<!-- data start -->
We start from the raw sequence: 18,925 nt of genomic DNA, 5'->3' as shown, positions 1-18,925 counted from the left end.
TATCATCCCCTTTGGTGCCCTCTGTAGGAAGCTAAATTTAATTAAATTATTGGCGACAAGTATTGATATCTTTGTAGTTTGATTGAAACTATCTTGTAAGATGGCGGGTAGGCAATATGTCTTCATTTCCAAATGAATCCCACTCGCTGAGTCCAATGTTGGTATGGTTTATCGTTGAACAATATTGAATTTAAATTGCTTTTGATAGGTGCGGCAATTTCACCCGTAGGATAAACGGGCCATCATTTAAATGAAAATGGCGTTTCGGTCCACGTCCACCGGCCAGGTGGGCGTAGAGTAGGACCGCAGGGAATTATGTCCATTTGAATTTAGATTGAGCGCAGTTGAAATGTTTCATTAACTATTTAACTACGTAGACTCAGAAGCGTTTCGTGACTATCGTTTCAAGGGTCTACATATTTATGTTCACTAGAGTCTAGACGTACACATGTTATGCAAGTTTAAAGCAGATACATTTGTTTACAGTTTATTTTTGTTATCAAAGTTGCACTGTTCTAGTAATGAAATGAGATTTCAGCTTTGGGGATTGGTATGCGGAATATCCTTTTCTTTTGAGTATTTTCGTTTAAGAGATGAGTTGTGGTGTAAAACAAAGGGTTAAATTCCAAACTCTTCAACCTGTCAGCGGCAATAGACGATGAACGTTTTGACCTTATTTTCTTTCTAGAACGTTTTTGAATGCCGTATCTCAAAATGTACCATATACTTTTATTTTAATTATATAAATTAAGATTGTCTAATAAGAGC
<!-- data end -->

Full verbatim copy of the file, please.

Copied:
We start from the raw sequence: 18,925 nt of genomic DNA, 5'->3' as shown, positions 1-18,925 counted from the left end.
TATCATCCCCTTTGGTGCCCTCTGTAGGAAGCTAAATTTAATTAAATTATTGGCGACAAGTATTGATATCTTTGTAGTTTGATTGAAACTATCTTGTAAGATGGCGGGTAGGCAATATGTCTTCATTTCCAAATGAATCCCACTCGCTGAGTCCAATGTTGGTATGGTTTATCGTTGAACAATATTGAATTTAAATTGCTTTTGATAGGTGCGGCAATTTCACCCGTAGGATAAACGGGCCATCATTTAAATGAAAATGGCGTTTCGGTCCACGTCCACCGGCCAGGTGGGCGTAGAGTAGGACCGCAGGGAATTATGTCCATTTGAATTTAGATTGAGCGCAGTTGAAATGTTTCATTAACTATTTAACTACGTAGACTCAGAAGCGTTTCGTGACTATCGTTTCAAGGGTCTACATATTTATGTTCACTAGAGTCTAGACGTACACATGTTATGCAAGTTTAAAGCAGATACATTTGTTTACAGTTTATTTTTGTTATCAAAGTTGCACTGTTCTAGTAATGAAATGAGATTTCAGCTTTGGGGATTGGTATGCGGAATATCCTTTTCTTTTGAGTATTTTCGTTTAAGAGATGAGTTGTGGTGTAAAACAAAGGGTTAAATTCCAAACTCTTCAACCTGTCAGCGGCAATAGACGATGAACGTTTTGACCTTATTTTCTTTCTAGAACGTTTTTGAATGCCGTATCTCAAAATGTACCATATACTTTTATTTTAATTATATAAATTAAGATTGTCTAATAAGAGC